This television series is based on the book series of the same name written by L. J. Smith. I will readily admit I have not read them. Because everyone told me the writing was really terrible. Also, I had already seen the first season of the show at that point and knowing it wasn’t going to be as good made me just not want to go there and potentially ruin something beautiful. Because I consider what the writer has written to be cannon and any adaptations secondary, and I really want this TV show to be my cannon for this series.

This is a rewatch for me, but since I binged it the first time, I couldn’t remember where the first season ended and the second season began. This, my friends, is an excellent show and probably not appropriate for teenagers with the amount of illegal substances, underage drinking, and hooking up going on without anyone’s parents seeming to care overly much as long as they don’t see it personally. Not that that stopped me from watching it in 2009 when it premiered and I was a seventeen-year-old senior in high school. That said, Elena and pals are juniors, not seniors.

Being that this season takes place from 2009-2010, the music is super nostalgic for me. A lot of it is what I listened to during that time, and the tunes I didn’t recognize the first watch through I noticed now because they were songs I loved in college that hadn’t quite found me yet in high school. I also quite enjoyed the references to TwilightThe X-Files, and How I Met Your Mother, amongst others. The CW, like MTV, has a habit of picking attractive actors and actresses to fill their roles, though the CW doesn’t usually go over the top like MTV tends to. In this case, they played it right down the line and it worked out exceptionally well. While we had quite a few one-off characters, the season felt really full.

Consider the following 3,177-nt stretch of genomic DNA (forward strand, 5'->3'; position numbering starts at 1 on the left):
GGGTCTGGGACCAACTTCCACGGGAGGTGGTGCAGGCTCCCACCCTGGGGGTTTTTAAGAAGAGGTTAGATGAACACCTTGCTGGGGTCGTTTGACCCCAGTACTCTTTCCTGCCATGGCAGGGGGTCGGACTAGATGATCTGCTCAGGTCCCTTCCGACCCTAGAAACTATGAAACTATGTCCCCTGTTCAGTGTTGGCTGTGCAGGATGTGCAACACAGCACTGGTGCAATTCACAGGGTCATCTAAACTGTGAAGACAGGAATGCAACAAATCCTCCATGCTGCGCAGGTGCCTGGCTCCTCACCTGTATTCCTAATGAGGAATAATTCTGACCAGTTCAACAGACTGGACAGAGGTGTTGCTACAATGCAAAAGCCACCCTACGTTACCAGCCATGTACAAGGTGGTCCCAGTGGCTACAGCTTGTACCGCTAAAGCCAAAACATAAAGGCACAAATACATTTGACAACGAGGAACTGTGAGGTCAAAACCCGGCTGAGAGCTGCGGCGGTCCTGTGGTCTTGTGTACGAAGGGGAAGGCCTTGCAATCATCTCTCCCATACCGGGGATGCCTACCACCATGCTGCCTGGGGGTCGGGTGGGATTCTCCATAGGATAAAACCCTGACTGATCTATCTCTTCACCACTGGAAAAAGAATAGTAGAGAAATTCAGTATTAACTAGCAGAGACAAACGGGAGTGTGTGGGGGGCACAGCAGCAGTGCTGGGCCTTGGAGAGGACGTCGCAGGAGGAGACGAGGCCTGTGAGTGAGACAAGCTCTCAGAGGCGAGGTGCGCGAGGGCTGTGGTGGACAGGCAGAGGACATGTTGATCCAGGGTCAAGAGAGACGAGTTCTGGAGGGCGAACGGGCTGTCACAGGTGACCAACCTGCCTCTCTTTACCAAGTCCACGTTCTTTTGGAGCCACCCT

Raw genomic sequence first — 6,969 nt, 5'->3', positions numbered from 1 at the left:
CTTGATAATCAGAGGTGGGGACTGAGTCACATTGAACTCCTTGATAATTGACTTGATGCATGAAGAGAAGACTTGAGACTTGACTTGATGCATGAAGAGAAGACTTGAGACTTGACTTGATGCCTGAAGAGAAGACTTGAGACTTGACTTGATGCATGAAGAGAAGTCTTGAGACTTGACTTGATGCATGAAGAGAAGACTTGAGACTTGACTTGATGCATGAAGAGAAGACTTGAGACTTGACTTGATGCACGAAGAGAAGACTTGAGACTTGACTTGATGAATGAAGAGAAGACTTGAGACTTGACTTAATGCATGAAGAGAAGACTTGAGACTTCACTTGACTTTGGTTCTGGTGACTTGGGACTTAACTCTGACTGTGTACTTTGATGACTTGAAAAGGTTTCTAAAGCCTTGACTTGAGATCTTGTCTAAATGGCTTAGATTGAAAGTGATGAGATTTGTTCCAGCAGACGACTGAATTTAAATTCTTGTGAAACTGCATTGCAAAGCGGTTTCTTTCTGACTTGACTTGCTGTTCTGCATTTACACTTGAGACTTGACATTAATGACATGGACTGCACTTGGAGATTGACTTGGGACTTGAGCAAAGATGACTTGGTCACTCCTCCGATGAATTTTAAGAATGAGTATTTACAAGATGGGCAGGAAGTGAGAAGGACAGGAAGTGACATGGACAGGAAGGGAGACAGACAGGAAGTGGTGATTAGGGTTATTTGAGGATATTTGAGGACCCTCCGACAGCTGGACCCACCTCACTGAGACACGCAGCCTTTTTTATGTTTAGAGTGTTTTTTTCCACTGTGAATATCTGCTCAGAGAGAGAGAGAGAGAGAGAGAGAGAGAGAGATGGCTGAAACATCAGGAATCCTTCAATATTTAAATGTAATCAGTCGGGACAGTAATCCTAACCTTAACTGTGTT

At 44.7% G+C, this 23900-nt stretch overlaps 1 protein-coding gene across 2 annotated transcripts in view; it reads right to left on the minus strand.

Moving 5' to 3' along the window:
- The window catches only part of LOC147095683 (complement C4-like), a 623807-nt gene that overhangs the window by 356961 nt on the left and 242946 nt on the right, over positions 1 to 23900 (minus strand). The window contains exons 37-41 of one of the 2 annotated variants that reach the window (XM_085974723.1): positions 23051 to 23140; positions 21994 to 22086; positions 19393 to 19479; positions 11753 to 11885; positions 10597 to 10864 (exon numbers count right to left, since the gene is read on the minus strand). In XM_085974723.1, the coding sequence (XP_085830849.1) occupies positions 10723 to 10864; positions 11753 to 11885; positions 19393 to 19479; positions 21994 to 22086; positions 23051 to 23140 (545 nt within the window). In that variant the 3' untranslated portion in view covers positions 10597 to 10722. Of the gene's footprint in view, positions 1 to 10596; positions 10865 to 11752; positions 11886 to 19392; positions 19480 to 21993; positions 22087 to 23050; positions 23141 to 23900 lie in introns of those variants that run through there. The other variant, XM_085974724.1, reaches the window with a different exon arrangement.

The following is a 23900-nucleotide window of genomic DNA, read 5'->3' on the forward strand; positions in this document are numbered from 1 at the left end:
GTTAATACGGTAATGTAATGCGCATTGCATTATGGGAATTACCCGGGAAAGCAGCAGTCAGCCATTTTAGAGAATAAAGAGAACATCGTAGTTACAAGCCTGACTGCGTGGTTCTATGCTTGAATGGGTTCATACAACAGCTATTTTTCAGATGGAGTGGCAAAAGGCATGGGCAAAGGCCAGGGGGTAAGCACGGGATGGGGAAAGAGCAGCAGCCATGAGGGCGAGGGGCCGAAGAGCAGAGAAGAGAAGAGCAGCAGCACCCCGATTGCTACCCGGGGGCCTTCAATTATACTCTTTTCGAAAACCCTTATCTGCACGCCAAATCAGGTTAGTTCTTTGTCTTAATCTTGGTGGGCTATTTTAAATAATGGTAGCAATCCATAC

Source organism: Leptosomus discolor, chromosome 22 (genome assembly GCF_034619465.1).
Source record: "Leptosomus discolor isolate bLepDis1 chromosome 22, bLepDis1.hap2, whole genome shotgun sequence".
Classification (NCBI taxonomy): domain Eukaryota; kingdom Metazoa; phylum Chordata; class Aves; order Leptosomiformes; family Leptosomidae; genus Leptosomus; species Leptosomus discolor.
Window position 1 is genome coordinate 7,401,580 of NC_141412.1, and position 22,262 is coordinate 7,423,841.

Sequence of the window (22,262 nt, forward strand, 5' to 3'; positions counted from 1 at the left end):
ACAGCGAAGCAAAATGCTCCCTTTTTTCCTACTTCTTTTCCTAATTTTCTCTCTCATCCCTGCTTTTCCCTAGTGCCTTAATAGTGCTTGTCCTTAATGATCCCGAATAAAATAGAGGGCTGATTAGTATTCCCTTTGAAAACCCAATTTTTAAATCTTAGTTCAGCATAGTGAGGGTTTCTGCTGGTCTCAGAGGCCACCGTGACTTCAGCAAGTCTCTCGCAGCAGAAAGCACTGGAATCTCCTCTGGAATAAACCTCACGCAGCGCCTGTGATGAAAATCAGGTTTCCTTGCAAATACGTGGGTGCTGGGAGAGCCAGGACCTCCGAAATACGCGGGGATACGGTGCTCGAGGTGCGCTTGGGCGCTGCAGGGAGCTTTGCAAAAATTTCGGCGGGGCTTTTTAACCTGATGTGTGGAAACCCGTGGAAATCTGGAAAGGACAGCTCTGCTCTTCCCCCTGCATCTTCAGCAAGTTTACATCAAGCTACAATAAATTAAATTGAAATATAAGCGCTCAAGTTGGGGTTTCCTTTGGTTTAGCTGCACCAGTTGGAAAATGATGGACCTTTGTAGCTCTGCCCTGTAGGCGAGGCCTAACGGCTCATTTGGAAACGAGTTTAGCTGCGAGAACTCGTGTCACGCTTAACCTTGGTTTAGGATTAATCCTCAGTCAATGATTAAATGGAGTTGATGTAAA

My favorite parts of the season might be the flashback scenes. Because we’re dealing with the eternally dead-yet-alive, the writers were able to jump into the past and show us bits of American history through the eyes of Stefan and Damon. I happen to know from experience that the flashbacks only get even better from here.

We got 22 45-minute episodes, and the first 6-7 mostly deal with getting to know the characters and setting up the layout of the town for the rest of the show. This was done really quite well. The remaining 15 episodes are composed of a mix of plots, furthering the basic character back story bits while also allowing room for a ‘big bad’. In this case, a bunch of scary vampires from the past show up and try to murder everyone. The season ends by wrapping up the season one big bad and hinting at the bad things to come in season two. If season one could be called “Let’s get to know everyone and hope not too many people close to our characters die”, then season two will probably end up being called “Feelings suck”.

 

Since this is season one, I won’t share any spoilers. Starting with season two, however, I’ll be referencing things from previous seasons, so don’t read them if you don’t want the plot spoiled!

 

And since this is of the utmost importance, I’m going to keep a tally of which team I’m on as far as ‘ships’ go in this series (Only the obvious one this time, though. No spoilers!):

The first time I watched this show, I was hardcore Team Stefan. Having watched other seasons I am now biased, obviously, but rewatching this season allowed me to see all the little manipulative things Stefan is doing while not actually realizing he is doing them. You would think that after 150+ years on this Earth he would know better, but, alas, he does not. So, this time around, I am wholeheartedly Team Damon. And I have no regrets.

 

Favorite Episode: Episode 19 – Miss Mystic Falls

 

HHC Rating: 5 Stars